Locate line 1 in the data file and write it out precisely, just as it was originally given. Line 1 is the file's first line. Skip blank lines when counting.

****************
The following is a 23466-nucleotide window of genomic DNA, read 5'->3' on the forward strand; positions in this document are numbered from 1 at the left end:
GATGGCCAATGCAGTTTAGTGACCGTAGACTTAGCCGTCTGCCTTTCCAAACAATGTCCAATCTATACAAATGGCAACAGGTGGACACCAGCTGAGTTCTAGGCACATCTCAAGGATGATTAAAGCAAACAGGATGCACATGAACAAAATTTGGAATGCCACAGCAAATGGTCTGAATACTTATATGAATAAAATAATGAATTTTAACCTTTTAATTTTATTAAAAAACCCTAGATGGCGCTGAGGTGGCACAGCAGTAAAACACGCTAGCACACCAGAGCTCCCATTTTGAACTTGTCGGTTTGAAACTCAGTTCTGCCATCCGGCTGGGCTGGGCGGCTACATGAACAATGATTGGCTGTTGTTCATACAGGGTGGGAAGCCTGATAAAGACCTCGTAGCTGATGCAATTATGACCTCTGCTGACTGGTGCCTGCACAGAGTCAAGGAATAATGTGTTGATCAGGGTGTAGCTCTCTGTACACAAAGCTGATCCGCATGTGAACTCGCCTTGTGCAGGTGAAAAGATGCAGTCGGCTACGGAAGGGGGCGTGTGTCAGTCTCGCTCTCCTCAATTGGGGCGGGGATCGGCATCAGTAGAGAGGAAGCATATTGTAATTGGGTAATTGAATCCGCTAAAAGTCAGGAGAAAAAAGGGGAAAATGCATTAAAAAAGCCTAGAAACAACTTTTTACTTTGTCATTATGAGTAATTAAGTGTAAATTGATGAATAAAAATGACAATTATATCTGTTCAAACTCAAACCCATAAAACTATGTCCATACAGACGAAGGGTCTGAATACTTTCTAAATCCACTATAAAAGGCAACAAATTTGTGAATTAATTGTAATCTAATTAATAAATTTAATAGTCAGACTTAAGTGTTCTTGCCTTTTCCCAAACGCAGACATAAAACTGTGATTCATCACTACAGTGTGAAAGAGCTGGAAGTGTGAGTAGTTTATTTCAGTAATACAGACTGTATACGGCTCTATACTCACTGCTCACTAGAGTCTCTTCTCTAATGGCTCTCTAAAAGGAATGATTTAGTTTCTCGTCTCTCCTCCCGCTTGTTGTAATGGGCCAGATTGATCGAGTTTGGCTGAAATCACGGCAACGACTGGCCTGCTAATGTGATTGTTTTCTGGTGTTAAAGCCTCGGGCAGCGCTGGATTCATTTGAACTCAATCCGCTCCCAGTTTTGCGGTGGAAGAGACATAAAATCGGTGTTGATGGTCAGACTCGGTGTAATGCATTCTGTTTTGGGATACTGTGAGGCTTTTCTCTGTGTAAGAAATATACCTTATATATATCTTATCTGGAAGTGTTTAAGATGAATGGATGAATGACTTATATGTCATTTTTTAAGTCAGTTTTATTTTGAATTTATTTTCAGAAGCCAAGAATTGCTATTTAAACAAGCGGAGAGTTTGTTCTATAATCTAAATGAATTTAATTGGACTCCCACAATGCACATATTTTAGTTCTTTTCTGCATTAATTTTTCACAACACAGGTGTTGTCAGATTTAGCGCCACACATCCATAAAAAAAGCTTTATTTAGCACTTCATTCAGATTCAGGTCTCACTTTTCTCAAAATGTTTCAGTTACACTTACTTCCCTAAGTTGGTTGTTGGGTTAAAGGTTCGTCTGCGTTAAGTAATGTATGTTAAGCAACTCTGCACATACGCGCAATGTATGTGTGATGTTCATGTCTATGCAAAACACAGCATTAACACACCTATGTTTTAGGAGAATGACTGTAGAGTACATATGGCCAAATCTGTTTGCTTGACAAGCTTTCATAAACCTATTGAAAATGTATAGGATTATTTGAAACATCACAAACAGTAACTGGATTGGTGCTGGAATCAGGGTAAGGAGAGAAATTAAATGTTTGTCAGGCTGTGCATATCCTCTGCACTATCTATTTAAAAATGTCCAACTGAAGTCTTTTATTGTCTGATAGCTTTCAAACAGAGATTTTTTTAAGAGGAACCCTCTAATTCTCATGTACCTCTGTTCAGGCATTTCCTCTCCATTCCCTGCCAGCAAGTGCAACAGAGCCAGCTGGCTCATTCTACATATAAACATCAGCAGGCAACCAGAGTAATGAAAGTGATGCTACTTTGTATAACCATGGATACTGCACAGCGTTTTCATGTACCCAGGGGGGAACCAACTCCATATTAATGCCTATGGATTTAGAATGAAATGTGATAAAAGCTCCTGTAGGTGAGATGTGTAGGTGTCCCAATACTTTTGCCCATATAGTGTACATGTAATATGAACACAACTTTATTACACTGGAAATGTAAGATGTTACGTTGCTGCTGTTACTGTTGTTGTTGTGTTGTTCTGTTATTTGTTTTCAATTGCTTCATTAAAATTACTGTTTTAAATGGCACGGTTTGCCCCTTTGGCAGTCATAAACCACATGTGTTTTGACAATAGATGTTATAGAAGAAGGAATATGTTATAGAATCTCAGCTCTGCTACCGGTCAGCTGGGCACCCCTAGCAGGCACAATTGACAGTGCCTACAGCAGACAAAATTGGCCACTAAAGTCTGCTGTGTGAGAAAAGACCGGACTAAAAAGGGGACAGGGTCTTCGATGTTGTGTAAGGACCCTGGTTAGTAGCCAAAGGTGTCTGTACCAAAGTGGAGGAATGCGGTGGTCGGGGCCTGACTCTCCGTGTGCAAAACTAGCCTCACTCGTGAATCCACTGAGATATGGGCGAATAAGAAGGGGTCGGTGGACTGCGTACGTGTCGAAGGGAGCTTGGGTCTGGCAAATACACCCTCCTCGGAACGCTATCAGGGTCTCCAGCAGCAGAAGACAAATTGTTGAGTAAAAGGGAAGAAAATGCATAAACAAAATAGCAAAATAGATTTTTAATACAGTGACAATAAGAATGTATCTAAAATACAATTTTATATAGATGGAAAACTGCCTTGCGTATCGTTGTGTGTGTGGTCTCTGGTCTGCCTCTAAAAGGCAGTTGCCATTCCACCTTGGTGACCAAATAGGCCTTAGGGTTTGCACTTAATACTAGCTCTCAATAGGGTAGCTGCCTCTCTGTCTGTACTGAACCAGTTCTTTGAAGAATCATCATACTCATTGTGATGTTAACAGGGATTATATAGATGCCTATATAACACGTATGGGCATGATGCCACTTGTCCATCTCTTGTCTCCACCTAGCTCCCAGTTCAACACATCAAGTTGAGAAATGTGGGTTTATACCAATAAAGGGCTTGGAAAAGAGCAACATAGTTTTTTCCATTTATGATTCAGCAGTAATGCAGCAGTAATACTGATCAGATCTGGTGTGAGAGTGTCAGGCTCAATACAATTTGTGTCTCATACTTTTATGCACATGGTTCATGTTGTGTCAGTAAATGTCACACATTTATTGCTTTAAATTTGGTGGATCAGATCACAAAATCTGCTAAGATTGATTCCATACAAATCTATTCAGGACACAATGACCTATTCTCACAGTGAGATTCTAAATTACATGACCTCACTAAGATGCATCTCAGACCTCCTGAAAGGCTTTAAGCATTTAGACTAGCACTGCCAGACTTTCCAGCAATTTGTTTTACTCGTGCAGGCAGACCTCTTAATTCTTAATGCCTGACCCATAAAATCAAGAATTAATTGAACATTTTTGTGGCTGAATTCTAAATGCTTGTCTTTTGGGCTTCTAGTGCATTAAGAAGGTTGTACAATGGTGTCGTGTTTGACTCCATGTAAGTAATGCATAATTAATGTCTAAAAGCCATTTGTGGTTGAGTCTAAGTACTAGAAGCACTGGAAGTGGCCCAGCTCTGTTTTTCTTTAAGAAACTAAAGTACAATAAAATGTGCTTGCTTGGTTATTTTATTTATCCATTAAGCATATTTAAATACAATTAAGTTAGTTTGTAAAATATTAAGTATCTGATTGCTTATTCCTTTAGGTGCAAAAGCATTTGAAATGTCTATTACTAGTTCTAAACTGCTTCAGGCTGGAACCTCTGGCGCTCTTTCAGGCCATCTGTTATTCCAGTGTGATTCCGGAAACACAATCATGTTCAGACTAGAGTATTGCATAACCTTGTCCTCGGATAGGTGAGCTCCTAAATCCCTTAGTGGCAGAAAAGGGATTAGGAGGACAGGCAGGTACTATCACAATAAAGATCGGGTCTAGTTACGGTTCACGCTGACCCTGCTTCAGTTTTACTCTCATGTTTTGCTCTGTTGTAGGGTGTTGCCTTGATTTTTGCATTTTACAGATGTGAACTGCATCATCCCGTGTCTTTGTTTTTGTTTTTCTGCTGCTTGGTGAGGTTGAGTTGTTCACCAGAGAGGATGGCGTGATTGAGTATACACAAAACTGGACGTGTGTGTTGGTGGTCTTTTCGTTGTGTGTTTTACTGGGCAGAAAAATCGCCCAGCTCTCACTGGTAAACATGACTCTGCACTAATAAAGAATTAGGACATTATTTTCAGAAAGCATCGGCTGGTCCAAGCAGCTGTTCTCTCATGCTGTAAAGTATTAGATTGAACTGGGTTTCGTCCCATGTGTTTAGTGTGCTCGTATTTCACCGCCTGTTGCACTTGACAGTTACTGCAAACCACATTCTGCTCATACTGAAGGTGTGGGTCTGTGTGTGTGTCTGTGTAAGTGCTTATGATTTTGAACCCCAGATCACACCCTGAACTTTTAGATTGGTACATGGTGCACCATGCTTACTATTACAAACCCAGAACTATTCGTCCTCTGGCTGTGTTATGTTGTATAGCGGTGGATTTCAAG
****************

The following is a 23466-nucleotide window of genomic DNA, read 5'->3' on the forward strand; positions in this document are numbered from 1 at the left end: